Jonathon Liedtke – ourWindsor.ca – July 4, 2013
The tragic passing of Maximus Huyskens, the Milton toddler who passed away as a result of heat exposure last week after he was left in a car while being cared for by his grandmother, served as a reminder that the warm summer heat can often times be deadly.
The Windsor/Essex County Humane Society held an event this past afternoon to remind Windsorites that it’s not safe to leave your animal in a parked car during the summer heat.
According to a media release, the Humane Society receives many calls throughout the summer regarding animals who have been left in a parked car.
“Many people know by now to never leave our pets in cars on hot days but some people might not, and sometimes it’s easy to underestimate just how quickly a car can heat up,” said the release. “In under ten minutes the temperature in a parked car, even in the shade with the windows partly open, can rapidly reach a level that will seriously harm or even kill your pet.”
Melanie Coulter, the executive director of the Humane Society explained that the biggest risk for animals is that sometimes, owners who might be well intentioned and believe that they will only be gone for a minute, often take longer than planned.
“In ten minutes, the temperature in a car can get hot enough to cause brain damage or even death,” said Coulter who also explained that while it’s better if the animal is in the car with air conditioning running or if someone is in the car with them, that it still poses a risk.
“There are cases where a car can stall or run out of fuel and then unfortunately in that case … the animal is still in danger,” said Coulter. “It’s much less of a risk, and if you have to leave them in a car, then leaving the car running is probably the safest bet.”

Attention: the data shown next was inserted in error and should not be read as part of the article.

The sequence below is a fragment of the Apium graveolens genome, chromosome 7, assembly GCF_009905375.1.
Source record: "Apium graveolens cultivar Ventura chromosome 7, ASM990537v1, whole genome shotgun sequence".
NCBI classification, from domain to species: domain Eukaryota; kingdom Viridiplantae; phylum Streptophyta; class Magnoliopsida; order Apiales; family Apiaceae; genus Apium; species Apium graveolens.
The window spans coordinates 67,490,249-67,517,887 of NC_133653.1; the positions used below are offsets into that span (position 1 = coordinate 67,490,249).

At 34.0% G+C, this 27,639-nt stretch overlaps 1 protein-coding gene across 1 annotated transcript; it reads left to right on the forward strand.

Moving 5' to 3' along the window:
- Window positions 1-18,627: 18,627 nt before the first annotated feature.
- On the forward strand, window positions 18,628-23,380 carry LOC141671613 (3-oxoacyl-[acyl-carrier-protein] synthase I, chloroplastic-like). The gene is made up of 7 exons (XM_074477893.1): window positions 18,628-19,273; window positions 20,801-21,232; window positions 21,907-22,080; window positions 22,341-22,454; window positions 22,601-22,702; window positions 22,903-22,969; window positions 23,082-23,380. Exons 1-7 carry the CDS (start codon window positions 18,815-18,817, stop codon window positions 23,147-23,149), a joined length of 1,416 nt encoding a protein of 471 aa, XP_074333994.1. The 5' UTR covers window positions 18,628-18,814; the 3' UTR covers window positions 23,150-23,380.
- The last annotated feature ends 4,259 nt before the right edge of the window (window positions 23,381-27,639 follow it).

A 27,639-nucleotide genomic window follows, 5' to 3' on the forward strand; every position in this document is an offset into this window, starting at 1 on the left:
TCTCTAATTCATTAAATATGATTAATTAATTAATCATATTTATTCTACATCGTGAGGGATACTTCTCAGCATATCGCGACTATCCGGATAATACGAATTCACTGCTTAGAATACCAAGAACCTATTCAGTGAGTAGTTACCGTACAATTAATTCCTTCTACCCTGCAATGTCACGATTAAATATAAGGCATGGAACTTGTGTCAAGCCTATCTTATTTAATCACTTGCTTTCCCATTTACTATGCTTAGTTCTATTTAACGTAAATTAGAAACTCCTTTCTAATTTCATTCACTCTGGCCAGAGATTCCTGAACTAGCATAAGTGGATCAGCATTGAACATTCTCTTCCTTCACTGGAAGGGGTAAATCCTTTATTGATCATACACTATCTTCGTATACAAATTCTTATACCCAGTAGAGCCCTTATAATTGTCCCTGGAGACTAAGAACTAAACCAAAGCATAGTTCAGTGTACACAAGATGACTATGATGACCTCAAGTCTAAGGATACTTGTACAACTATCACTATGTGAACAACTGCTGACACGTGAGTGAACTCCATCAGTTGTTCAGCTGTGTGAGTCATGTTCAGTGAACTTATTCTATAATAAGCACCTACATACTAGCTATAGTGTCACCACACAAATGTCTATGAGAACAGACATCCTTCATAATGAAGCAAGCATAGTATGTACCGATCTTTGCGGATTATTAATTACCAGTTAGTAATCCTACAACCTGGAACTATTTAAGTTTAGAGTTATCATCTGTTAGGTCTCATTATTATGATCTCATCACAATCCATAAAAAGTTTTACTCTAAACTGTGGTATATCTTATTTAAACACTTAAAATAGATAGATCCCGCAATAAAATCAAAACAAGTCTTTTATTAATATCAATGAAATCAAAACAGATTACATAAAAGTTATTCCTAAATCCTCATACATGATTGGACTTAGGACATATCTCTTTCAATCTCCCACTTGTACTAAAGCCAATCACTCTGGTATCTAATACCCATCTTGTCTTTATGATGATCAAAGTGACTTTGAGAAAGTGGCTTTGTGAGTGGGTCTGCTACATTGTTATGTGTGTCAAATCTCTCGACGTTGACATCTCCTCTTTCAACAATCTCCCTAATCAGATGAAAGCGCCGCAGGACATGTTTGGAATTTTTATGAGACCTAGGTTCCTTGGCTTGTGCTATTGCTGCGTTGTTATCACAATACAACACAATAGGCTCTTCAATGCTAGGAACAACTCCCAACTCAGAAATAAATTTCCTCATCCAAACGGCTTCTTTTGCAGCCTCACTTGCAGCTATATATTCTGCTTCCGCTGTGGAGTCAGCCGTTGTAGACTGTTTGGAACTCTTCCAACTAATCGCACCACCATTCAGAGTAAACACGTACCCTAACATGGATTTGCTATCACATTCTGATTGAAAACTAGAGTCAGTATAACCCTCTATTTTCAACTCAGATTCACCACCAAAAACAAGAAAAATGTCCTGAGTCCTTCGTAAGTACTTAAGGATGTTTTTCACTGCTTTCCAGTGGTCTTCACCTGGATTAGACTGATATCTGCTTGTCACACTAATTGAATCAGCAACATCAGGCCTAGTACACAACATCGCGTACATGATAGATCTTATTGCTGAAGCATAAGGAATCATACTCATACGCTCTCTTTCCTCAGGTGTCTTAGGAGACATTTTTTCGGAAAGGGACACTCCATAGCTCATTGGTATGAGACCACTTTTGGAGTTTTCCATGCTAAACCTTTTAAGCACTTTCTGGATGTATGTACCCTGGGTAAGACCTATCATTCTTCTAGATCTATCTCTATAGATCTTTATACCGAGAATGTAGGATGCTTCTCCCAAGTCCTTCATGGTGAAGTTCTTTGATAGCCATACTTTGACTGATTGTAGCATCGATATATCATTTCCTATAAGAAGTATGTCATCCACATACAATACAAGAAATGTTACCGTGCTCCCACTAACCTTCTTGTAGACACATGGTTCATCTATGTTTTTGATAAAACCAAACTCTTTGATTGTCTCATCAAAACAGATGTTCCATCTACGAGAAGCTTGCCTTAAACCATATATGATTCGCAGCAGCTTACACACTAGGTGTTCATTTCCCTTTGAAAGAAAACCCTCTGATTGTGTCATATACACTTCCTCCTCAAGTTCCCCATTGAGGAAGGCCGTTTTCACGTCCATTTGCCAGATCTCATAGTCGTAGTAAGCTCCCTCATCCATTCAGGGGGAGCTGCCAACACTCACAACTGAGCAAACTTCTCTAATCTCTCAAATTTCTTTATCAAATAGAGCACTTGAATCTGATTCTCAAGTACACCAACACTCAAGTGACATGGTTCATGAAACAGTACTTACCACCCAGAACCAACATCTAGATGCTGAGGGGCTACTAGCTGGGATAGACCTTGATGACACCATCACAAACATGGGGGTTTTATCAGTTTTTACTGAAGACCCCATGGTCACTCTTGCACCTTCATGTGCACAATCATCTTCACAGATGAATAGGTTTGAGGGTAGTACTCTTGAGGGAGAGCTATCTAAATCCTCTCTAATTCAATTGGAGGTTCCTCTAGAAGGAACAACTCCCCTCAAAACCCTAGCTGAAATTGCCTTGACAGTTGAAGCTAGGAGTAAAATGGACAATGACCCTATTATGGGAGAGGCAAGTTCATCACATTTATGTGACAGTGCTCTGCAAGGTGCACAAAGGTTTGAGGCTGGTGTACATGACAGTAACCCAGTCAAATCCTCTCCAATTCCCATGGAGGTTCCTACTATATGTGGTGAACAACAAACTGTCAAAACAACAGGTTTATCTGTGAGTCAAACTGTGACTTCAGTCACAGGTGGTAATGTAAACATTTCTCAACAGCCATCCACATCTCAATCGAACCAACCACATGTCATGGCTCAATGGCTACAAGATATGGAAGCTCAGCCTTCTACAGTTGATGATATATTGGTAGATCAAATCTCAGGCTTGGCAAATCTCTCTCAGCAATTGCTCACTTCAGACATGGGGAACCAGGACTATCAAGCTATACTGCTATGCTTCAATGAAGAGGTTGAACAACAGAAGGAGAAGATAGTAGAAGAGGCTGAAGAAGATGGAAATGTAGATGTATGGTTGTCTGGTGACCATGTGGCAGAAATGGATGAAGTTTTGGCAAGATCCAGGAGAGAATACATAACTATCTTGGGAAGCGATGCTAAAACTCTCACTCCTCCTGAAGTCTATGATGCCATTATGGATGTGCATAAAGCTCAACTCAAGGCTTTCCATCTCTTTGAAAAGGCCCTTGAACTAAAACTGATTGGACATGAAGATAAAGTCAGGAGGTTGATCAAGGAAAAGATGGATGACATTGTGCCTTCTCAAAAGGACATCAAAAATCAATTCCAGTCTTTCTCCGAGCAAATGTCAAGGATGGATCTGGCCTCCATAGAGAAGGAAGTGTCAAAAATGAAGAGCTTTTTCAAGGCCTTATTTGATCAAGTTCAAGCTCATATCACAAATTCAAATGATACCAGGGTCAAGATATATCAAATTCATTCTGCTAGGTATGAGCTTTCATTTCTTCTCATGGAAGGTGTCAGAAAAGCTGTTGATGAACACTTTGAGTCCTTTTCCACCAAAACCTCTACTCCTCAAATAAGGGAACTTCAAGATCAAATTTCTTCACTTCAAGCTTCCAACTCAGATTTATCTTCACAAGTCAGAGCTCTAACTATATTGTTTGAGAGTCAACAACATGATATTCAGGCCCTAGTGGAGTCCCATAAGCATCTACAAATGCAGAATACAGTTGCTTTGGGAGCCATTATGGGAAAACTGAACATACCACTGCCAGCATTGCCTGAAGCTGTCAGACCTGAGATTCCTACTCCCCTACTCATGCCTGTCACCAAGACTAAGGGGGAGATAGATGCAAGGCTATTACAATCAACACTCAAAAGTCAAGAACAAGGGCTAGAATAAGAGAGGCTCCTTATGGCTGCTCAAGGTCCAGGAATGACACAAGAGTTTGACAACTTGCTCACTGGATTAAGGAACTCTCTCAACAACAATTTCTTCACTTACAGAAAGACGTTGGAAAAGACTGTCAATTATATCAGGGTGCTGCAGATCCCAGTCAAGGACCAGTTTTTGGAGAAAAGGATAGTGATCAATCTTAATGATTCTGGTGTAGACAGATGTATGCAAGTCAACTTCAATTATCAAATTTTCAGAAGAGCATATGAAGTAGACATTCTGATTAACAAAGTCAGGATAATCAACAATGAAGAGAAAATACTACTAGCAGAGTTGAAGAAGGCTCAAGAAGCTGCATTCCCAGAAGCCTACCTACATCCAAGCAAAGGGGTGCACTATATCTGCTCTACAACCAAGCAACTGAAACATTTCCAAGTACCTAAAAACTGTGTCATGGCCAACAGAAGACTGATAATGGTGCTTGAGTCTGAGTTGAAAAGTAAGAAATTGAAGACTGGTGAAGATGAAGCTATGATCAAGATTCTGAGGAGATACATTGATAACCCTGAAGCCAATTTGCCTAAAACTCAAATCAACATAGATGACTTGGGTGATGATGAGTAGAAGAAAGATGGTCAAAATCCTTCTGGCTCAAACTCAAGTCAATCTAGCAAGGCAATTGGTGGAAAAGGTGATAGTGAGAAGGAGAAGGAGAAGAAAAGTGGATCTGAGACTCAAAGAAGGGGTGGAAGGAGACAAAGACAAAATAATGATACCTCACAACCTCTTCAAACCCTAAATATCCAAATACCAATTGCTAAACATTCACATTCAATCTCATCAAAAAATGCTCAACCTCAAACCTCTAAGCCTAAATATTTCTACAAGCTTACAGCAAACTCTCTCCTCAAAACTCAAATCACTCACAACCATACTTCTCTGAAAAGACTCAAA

Humane Society officers have the ability to legally enter a vehicle to remove an animal in distress.
“The police have a lot more officers on the road than we do,” said Coulter while explaining that citizens can contact either the police or humane society if they find an animal in distress locked in a car. “Depending on where it is, we will contact the police if we aren’t able to get out there quick enough … a lot of police officers know the dangers of this issues and will address it quickly.”
Coulter noted that it is important to remember in the summer than animals can get over heated and that one of the biggest things to remember is that animals need both shade and plenty of water.
“If it’s too hot for you to be outside, think about trying to be outside in a fur coat and keep that in mind when you’re making decisions for your animals,” said Coulter.
Humane Society holds event to remind residents it’s dangerous to leave animals in the heat
Jonathon Liedtke is the Features & Opinion Editor for the University of Windsor Lance Campus/Community Newspaper and a reporter for ourWindsor.ca. As a founding member and current Co-Chair of the Mayor’s Youth Advisory Committee, he is committed to representing, connecting, engaging with and advocating for local youth. He is also a member of Windsor’s “Punk with Horns” band The Nefidovs, and as such, is committed to enhancing and sustaining the arts community.
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